Electronic buzzers can curb virus spread in the workplace
British Broadcasting Corporation staff will wear electronic devices to enforce social distancing in a sign of how workplaces are scurrying to contain a new, more-infectious variant of the coronavirus.
The U.K.’s state-backed media company has required those in key production and broadcasting roles to continue coming into offices. In memos sent Thursday and seen by Bloomberg, the BBC said measures to keep people safe will include wearable alarms. A BBC spokesman confirmed the memos.
“Social distancing proximity devices will be rolled out in key BBC locations to help maintain safe social distancing,” according to one of the memos. “Anyone coming into those offices will be asked to wear the devices, which will alert wearers when they’re less than two metres apart from someone else.”
The gadget, which resembles a pager, will buzz if the wearer gets too close to someone else and doesn’t record any personal data, according to the memos. The measures will be introduced in the coming weeks, they said.
The BBC spokesman didn’t have details of the device’s provider, and said it doesn’t connect to WiFi. The decision was reported earlier by the Daily Mail.
“Not everyone can work remotely, so it is important that workers have the tools to keep them safe without employers overstepping the mark on data use and privacy,” said Andrew Pakes, a spokesman for Prospect, the union that represents BBC staff through its Bectu division.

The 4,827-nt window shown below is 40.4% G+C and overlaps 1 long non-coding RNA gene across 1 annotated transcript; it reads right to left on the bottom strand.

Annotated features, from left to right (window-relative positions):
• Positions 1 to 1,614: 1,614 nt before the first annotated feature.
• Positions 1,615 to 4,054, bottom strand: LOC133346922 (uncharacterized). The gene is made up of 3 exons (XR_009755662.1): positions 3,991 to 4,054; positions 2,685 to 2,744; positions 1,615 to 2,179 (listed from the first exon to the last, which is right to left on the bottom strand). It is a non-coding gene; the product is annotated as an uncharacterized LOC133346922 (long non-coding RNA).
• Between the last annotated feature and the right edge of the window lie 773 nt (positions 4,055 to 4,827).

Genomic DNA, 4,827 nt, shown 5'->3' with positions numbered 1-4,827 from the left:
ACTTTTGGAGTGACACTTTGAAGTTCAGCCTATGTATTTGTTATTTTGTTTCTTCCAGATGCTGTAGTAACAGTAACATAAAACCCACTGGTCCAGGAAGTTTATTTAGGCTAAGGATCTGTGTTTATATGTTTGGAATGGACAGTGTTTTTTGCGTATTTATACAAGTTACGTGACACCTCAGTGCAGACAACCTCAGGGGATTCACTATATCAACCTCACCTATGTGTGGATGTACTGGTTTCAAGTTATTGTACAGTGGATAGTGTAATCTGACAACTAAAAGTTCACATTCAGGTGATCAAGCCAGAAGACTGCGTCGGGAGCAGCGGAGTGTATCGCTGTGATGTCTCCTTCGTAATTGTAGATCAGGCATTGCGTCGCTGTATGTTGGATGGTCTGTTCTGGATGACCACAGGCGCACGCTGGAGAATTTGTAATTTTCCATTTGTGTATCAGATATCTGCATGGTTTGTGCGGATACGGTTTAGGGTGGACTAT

The BBC is also introducing weekly or twice-weekly lateral flow coronavirus tests for employees who visit the office regularly, according to the memos. They reiterate guidance around social distancing, rules around wearing face-masks in communal areas, and information about support for staff.
The U.K.’s surge in COVID-19 cases over the last month is driven by a mutation of the virus, which scientists estimate is as much as 70% more infectious. Roughly one in fifty people in England currently has the disease, according to government estimates.
The BBC’s system should be scrutinized by Britain’s data watchdog, the Information Commissioner’s Office, to see if it complies with data protection laws, said Ella Jakubowska, a policy and campaigns officer at the European Digital Rights advocacy group.
Personnel at physics laboratory CERN, which sits on the French-Swiss border, will also wear proximity-detecting devices, but their system will collect and hold encrypted data for two weeks, the facility said in a statement last month. The “Proximeter” technology is more accurate than mobile phone-based detection, it said.